Serbia: World Bank problematic comments on EPS

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While we are waiting for the new Government of the Republic of Serbia to be formed, Electric Power Industry of Serbia is being criticized by the World Bank for the delay in restructuring.

Pretty flat reviews, for which EPS claims is based on inaccurate data, show that the new Government has to decide whether it will blindly follow the advices or make EPS a successful profitable company.

On the eve of the new Serbian Government forming, Electric Power Industry of Serbia is being criticized by the World Bank for the delay in restructuring. Tony Verheijen, Country Manager for Serbia said for the Serbian media that the downsizing of the number of employees in Public Enterprise Electric Power Industry of Serbia should have been done through the new systematization, which was supposed to be submitted by EPS at the end of the last year, then in March this year, then in June: “And they still have not submitted it, so we are still waiting to see the new EPS systematization,” said Verheijen stating the number of very sharp criticism of EPS management.
Accusing them that “EPS is spending too much for the salaries of the employees that is one of the biggest issues” Verheijen said that “financial sustainability of EPS can be discussed only if by the end of the year the number of employees is reduced and salary costs reduced as well by 15 percent during five years”.
Otherwise, according to his conclusion “without applied consolidation plan EPS will have a debt of almost two billion euros until the end of 2019”.
It is interesting that the head of the World Bank in Serbia claims that without cost reduction, for employees salaries or investments, EPS would have to resort to electricity price increase.
Specifically, Verheijen advises “They can avoid reduction of employees cost but then they have to increase the price by 10 percent. They can reduce investments, and then they will have to have lesser electricity price increase …”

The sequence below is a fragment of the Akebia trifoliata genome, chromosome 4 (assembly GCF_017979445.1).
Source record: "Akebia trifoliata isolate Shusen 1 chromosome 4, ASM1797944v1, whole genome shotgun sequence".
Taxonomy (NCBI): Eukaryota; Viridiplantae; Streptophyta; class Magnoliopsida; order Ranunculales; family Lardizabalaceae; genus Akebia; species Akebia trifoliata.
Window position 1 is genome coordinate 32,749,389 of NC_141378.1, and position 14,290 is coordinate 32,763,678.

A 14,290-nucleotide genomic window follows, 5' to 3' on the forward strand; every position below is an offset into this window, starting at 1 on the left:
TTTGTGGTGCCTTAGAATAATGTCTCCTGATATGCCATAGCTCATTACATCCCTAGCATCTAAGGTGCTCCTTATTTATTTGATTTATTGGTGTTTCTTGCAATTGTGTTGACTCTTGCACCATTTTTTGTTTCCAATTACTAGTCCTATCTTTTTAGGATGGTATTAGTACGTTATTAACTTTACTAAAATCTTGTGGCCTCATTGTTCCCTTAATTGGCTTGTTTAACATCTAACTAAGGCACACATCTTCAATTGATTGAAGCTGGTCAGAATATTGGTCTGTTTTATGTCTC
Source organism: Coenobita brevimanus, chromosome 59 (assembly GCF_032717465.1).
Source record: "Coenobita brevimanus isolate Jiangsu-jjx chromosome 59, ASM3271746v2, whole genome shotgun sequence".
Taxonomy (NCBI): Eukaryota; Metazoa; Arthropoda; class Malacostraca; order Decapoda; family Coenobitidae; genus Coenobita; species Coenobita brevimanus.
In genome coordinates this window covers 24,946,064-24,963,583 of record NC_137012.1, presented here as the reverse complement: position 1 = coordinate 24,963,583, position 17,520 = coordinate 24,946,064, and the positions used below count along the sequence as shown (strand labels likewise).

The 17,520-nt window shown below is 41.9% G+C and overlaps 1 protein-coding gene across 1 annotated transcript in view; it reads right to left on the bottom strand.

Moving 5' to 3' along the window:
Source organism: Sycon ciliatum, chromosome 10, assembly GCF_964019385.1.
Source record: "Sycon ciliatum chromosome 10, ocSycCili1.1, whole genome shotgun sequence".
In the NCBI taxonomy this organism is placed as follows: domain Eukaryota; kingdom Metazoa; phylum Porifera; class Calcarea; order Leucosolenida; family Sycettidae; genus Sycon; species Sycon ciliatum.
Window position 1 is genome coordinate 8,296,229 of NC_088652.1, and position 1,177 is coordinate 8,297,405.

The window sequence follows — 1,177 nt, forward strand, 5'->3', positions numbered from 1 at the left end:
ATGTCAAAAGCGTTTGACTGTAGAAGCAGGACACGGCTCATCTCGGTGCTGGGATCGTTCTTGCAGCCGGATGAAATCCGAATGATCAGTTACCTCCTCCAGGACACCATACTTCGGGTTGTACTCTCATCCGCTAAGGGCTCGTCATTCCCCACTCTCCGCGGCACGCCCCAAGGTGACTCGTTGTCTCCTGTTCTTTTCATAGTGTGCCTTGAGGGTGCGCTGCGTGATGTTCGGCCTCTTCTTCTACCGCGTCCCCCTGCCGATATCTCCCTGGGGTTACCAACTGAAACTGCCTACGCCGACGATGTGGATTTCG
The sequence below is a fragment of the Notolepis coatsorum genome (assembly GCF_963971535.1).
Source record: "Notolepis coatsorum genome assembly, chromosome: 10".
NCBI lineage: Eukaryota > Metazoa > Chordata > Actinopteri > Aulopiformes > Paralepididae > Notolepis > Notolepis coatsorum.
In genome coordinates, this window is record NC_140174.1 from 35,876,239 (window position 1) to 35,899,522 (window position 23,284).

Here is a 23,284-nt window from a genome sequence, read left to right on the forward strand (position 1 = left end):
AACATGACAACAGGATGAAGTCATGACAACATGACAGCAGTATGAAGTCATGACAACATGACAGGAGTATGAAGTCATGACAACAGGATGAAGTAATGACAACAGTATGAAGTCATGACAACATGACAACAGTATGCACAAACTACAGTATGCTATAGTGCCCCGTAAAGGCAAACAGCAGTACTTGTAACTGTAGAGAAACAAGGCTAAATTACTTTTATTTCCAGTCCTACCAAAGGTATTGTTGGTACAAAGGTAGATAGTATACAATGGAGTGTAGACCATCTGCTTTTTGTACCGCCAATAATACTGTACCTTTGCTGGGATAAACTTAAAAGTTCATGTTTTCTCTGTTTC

Everyone who is reading these criticism probably feels shivers down the spine. As if it was at least „electrified“.
To this accusation EPS replays that retrenchment plan was submitted and specifies that this plan foresees the reduction by 1,000 employees until the end of the year. They also claim that new systematization has been prepared, which allows more efficient operation of EPS, and that by the reduction of the number of employees the employees costs are also reduced, and that together with the unions the optimization of the positions and the number of employees is being solved.
Out of these 1,000 about 600 would anyway have to retire and EPS trade unions negotiate with the Government of the Republic of Serbia signing of the new collective agreement that would define the severance payment for redundancies.
Milorad Grčić, Acting Director of Electric Power Industry of Serbia in the announcement submitted to the media invites the representatives of the World Bank to clarify all the facts, to perform joint analysis of EPS business operation, to avoid inaccurate information for the public and claims “that obviously World Bank did not have all the relevant data while analyzing EPS business operation“.
Those well informed about the energy sector in Serbia claim for Balkanmagazin however that the problem is that the people from the World Bank who “scanned“ EPS business operation are not competent to either give diagnosis or prescribe the medicine. As they say these are young, still inexperienced people who are not up to the task. As they say this can be sees best in the approximate projection that EPS will be in debt of two billion euros by the end of 2019.
It should be said that period from the middle of 2016 until the end of 2019 is not five years long.
Many who cooperated with these foreign experts claim that consultants often come to a company, ask for all the necessary data, analyses… and then present the same material with the letterhead of their consulting company as their own expertize.